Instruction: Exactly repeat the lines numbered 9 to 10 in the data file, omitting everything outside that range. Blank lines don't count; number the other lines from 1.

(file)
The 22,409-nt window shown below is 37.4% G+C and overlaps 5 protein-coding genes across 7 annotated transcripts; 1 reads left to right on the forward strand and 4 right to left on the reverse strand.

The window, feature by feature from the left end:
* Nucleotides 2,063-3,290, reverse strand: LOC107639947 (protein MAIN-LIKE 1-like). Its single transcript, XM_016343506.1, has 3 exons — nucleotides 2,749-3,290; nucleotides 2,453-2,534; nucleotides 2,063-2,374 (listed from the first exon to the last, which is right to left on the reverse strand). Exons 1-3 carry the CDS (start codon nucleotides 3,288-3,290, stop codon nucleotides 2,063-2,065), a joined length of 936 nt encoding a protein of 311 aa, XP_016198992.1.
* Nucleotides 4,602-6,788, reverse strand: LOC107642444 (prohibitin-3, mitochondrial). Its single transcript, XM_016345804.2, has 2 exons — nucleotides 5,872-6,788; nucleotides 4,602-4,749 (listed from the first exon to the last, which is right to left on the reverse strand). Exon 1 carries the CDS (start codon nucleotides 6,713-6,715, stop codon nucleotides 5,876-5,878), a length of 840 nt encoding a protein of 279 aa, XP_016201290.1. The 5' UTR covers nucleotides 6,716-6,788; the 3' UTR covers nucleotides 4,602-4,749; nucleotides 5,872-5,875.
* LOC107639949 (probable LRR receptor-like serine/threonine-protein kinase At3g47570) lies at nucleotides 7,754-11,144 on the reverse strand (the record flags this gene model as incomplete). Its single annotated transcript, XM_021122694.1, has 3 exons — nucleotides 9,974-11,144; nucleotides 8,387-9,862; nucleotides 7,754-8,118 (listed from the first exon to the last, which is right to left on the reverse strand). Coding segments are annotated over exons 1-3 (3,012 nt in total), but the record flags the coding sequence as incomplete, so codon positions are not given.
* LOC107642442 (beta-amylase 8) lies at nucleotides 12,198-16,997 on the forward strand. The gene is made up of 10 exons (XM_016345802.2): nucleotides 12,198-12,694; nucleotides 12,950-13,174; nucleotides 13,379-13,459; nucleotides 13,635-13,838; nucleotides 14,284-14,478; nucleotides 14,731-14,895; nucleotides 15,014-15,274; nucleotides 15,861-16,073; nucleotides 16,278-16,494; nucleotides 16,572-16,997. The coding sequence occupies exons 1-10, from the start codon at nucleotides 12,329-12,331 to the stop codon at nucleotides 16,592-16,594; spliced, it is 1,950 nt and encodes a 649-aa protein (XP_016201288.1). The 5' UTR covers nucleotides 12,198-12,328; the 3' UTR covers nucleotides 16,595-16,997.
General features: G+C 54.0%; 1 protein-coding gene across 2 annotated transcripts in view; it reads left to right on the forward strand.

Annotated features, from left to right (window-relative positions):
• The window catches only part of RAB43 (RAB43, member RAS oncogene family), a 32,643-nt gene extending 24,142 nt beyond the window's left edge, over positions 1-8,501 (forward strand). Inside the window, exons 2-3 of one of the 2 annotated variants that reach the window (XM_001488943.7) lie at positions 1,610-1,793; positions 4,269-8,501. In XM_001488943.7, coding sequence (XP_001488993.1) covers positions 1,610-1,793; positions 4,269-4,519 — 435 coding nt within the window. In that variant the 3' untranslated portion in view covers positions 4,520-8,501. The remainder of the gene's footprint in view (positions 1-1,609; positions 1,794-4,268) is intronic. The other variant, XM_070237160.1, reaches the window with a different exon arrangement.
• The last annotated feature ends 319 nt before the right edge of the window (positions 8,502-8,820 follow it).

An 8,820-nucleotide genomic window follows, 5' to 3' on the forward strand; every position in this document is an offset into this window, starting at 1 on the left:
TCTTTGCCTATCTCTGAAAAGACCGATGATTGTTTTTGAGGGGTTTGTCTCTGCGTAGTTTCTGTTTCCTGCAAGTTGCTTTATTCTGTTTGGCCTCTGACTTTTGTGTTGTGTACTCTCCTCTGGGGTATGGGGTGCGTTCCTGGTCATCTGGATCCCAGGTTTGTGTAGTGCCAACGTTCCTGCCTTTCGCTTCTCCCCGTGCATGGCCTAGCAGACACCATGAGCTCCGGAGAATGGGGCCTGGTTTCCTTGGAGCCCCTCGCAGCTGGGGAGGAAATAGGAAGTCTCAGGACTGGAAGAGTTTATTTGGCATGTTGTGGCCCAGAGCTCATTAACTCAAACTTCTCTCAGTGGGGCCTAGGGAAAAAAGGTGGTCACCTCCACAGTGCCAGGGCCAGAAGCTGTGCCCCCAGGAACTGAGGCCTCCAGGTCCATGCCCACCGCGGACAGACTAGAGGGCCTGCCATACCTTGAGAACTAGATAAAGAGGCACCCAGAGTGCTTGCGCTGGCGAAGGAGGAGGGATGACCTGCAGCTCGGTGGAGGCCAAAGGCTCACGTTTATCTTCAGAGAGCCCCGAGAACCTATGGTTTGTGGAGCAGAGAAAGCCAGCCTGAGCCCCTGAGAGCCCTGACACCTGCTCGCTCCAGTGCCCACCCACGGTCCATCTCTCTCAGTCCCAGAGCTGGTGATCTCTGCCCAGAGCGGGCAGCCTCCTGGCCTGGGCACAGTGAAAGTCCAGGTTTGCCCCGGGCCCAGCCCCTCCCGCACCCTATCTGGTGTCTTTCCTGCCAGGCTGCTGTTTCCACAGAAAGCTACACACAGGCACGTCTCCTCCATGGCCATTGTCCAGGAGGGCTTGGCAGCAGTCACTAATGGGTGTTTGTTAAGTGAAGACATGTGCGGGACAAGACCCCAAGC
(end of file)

• The window catches only part of RAB43 (RAB43, member RAS oncogene family), a 32,643-nt gene extending 24,142 nt beyond the window's left edge, over positions 1-8,501 (forward strand). Inside the window, exons 2-3 of one of the 2 annotated variants that reach the window (XM_001488943.7) lie at positions 1,610-1,793; positions 4,269-8,501. In XM_001488943.7, coding sequence (XP_001488993.1) covers positions 1,610-1,793; positions 4,269-4,519 — 435 coding nt within the window. In that variant the 3' untranslated portion in view covers positions 4,520-8,501. The remainder of the gene's footprint in view (positions 1-1,609; positions 1,794-4,268) is intronic. The other variant, XM_070237160.1, reaches the window with a different exon arrangement.
• The last annotated feature ends 319 nt before the right edge of the window (positions 8,502-8,820 follow it).